Universalis, your very own breviary in pixels...

Friday, 21 August 2009

"Worship is not for tapping into the creative powers but for bringing before God our sacrifices"

It seems that Evangelicals also know that lex orandi, lex credendi.
Here We Are to Worship:
Six principles that might bring a truce to the age-old tension between tradition and popular culture

The worship wars are alive and well. In part, that's because more than ever, churches strive to make their worship culturally relevant, and when they do, this invariably raises questions about the nature of Christian worship....
The church has used and adapted thousands of cultural symbols for worship that reflect and shape its view of God and of the gospel of salvation. Pulpits, kneeling benches, vestments/robes, fish symbols, pictures of Jesus and the disciples, video screens, incense, movie clips, and so on all affect the church's view of God and the communication of the gospel.
Herewith the six, which I think are arguable:
(1) All liturgical action is culturally conditioned....
(2) The relationship between liturgy and culture is theologically framed by creation and the Incarnation....
(3) Integrating liturgy and culture requires us to be critical of our own cultural context....
(4) The extremes of either complete identification with or rejection of a given culture should be avoided. ...
(5) Worship must reflect common elements of the Christian tradition through the unique expressions of a particular cultural context....
(6) The liturgical actions of the church—including proclamation of the Word, common prayer, baptism, and Eucharist—are among the "universal" or common factors in the Christian tradition.

Two points struck me.
In support of the contention that the liturgical actions of the church must be universal across the Christian tradition, the authors, Brad Harper and Paul Louis Metzger, remind us that the Church is "not only a multicultural community, but also a historical community, one that always finds its identity in the same God revealed in Jesus Christ. ...theological and relational realities unify the church [and] this unity should be reflected in a consistency of symbols."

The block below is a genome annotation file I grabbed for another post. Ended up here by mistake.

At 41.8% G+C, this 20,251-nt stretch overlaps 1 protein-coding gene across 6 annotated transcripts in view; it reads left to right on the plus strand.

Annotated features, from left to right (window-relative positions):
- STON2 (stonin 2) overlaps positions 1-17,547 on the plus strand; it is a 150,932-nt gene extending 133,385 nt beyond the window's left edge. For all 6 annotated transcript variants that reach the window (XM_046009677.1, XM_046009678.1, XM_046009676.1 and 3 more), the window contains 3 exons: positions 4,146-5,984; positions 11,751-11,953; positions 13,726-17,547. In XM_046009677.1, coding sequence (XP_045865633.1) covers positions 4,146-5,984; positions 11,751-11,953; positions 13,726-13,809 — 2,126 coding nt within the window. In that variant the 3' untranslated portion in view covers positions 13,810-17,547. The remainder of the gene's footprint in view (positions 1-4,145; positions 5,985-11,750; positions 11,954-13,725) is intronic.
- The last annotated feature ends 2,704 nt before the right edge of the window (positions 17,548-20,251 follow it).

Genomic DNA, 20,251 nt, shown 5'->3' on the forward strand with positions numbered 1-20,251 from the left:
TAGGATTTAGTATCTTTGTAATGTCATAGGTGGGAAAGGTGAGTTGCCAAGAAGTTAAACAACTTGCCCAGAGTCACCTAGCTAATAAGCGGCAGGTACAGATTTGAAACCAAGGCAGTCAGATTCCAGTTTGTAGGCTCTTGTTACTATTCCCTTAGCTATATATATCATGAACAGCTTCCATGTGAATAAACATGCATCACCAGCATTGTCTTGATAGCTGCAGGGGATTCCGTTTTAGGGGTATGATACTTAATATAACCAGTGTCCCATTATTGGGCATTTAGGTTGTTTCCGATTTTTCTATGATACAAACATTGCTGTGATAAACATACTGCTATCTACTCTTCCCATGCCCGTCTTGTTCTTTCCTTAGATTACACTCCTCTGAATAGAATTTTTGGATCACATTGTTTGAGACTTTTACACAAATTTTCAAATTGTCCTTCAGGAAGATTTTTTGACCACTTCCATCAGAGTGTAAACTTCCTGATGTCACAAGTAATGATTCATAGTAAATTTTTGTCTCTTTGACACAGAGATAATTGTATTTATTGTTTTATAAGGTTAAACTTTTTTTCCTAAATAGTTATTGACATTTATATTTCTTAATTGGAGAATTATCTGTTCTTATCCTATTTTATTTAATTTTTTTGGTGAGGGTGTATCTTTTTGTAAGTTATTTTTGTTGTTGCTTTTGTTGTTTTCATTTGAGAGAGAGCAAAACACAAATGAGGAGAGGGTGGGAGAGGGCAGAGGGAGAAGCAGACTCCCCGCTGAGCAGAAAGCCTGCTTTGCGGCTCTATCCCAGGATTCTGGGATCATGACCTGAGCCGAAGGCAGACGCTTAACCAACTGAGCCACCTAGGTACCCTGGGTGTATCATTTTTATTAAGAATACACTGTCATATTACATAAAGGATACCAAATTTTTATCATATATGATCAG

Inconsistency is the Enemy of Ritual.
In Catholic sacramental theology we recognize that proper form and matter are essential to the efficacy of the Sacrament, but even without that, the psychological power of a Sacrament, or any ritual, derives from its familiar shape.

And this section really struck a chord:
As theologian Donald Bloesch has written,
Worship is not a means to tap into the creative powers within us rather than an occasion to bring before God our sacrifices of praise and thanksgiving. Hymns that retell the story of salvation as delineated in the Bible are being supplanted by praise choruses that are designed to transport the soul into a higher dimension of reality.
Worship is not about a search for meaning or experience, but an acknowledgment that meaning and salvation are found in God's incomparable act of redemption in Christ. Methodist pastor Craig Rice agrees: "As long as the church continues to confuse the hunger for God, extant in every human heart, with the same yearnings that drive a market culture and a consumerist society, its worship will remain irrelevant at best and an outright impediment at worst."

The Liturgy is such a gift -- let's not fall into the inappropriate practices that even our less liturgically-minded separated sibs are seeing the error of!

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